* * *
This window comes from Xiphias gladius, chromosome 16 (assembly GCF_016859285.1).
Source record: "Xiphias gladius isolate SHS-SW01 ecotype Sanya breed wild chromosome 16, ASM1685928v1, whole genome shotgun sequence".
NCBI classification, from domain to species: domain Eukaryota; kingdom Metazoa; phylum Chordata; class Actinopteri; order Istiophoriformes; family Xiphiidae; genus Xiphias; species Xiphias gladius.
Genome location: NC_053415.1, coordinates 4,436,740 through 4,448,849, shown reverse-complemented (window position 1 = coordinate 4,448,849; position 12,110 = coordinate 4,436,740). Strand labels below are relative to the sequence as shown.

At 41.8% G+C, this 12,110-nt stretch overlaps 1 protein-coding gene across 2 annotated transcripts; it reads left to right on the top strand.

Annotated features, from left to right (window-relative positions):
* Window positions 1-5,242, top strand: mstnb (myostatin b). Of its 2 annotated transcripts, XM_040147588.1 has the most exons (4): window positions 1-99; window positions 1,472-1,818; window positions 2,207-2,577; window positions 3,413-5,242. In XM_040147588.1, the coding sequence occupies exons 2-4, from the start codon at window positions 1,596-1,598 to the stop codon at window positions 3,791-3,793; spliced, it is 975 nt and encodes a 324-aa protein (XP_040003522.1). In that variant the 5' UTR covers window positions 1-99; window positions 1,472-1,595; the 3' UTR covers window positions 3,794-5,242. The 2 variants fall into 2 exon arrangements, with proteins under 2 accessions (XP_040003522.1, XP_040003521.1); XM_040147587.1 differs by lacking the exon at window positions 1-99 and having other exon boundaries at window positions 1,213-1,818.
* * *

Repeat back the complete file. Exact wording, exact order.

This window comes from Xiphias gladius, chromosome 16 (assembly GCF_016859285.1).
Source record: "Xiphias gladius isolate SHS-SW01 ecotype Sanya breed wild chromosome 16, ASM1685928v1, whole genome shotgun sequence".
NCBI classification, from domain to species: domain Eukaryota; kingdom Metazoa; phylum Chordata; class Actinopteri; order Istiophoriformes; family Xiphiidae; genus Xiphias; species Xiphias gladius.
Genome location: NC_053415.1, coordinates 4,436,740 through 4,448,849, shown reverse-complemented (window position 1 = coordinate 4,448,849; position 12,110 = coordinate 4,436,740). Strand labels below are relative to the sequence as shown.

At 41.8% G+C, this 12,110-nt stretch overlaps 1 protein-coding gene across 2 annotated transcripts; it reads left to right on the top strand.

Annotated features, from left to right (window-relative positions):
* Window positions 1-5,242, top strand: mstnb (myostatin b). Of its 2 annotated transcripts, XM_040147588.1 has the most exons (4): window positions 1-99; window positions 1,472-1,818; window positions 2,207-2,577; window positions 3,413-5,242. In XM_040147588.1, the coding sequence occupies exons 2-4, from the start codon at window positions 1,596-1,598 to the stop codon at window positions 3,791-3,793; spliced, it is 975 nt and encodes a 324-aa protein (XP_040003522.1). In that variant the 5' UTR covers window positions 1-99; window positions 1,472-1,595; the 3' UTR covers window positions 3,794-5,242. The 2 variants fall into 2 exon arrangements, with proteins under 2 accessions (XP_040003522.1, XP_040003521.1); XM_040147587.1 differs by lacking the exon at window positions 1-99 and having other exon boundaries at window positions 1,213-1,818.